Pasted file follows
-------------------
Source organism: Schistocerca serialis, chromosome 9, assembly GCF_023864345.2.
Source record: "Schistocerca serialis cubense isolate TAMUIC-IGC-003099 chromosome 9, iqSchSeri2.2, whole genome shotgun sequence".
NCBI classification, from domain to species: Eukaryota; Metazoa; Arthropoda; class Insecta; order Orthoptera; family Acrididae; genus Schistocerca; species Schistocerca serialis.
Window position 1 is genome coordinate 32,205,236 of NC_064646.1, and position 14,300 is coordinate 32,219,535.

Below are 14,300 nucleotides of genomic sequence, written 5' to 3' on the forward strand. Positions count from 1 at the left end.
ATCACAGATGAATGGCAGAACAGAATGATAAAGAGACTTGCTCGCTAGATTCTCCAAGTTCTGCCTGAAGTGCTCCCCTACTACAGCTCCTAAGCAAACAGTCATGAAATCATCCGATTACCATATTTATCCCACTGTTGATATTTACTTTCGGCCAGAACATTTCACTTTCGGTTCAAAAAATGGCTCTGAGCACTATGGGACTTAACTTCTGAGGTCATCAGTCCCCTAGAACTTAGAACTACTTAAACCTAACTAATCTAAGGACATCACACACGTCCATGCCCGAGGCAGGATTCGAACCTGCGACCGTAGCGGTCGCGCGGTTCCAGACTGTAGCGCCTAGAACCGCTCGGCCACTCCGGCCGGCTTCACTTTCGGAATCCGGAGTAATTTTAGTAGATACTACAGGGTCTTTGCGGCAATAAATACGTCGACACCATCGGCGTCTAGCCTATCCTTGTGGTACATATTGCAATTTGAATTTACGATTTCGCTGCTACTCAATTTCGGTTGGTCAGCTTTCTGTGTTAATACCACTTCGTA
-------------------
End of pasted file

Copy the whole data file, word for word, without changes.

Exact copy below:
Source organism: Schistocerca serialis, chromosome 9, assembly GCF_023864345.2.
Source record: "Schistocerca serialis cubense isolate TAMUIC-IGC-003099 chromosome 9, iqSchSeri2.2, whole genome shotgun sequence".
NCBI classification, from domain to species: Eukaryota; Metazoa; Arthropoda; class Insecta; order Orthoptera; family Acrididae; genus Schistocerca; species Schistocerca serialis.
Window position 1 is genome coordinate 32,205,236 of NC_064646.1, and position 14,300 is coordinate 32,219,535.

Below are 14,300 nucleotides of genomic sequence, written 5' to 3' on the forward strand. Positions count from 1 at the left end.
ATCACAGATGAATGGCAGAACAGAATGATAAAGAGACTTGCTCGCTAGATTCTCCAAGTTCTGCCTGAAGTGCTCCCCTACTACAGCTCCTAAGCAAACAGTCATGAAATCATCCGATTACCATATTTATCCCACTGTTGATATTTACTTTCGGCCAGAACATTTCACTTTCGGTTCAAAAAATGGCTCTGAGCACTATGGGACTTAACTTCTGAGGTCATCAGTCCCCTAGAACTTAGAACTACTTAAACCTAACTAATCTAAGGACATCACACACGTCCATGCCCGAGGCAGGATTCGAACCTGCGACCGTAGCGGTCGCGCGGTTCCAGACTGTAGCGCCTAGAACCGCTCGGCCACTCCGGCCGGCTTCACTTTCGGAATCCGGAGTAATTTTAGTAGATACTACAGGGTCTTTGCGGCAATAAATACGTCGACACCATCGGCGTCTAGCCTATCCTTGTGGTACATATTGCAATTTGAATTTACGATTTCGCTGCTACTCAATTTCGGTTGGTCAGCTTTCTGTGTTAATACCACTTCGTA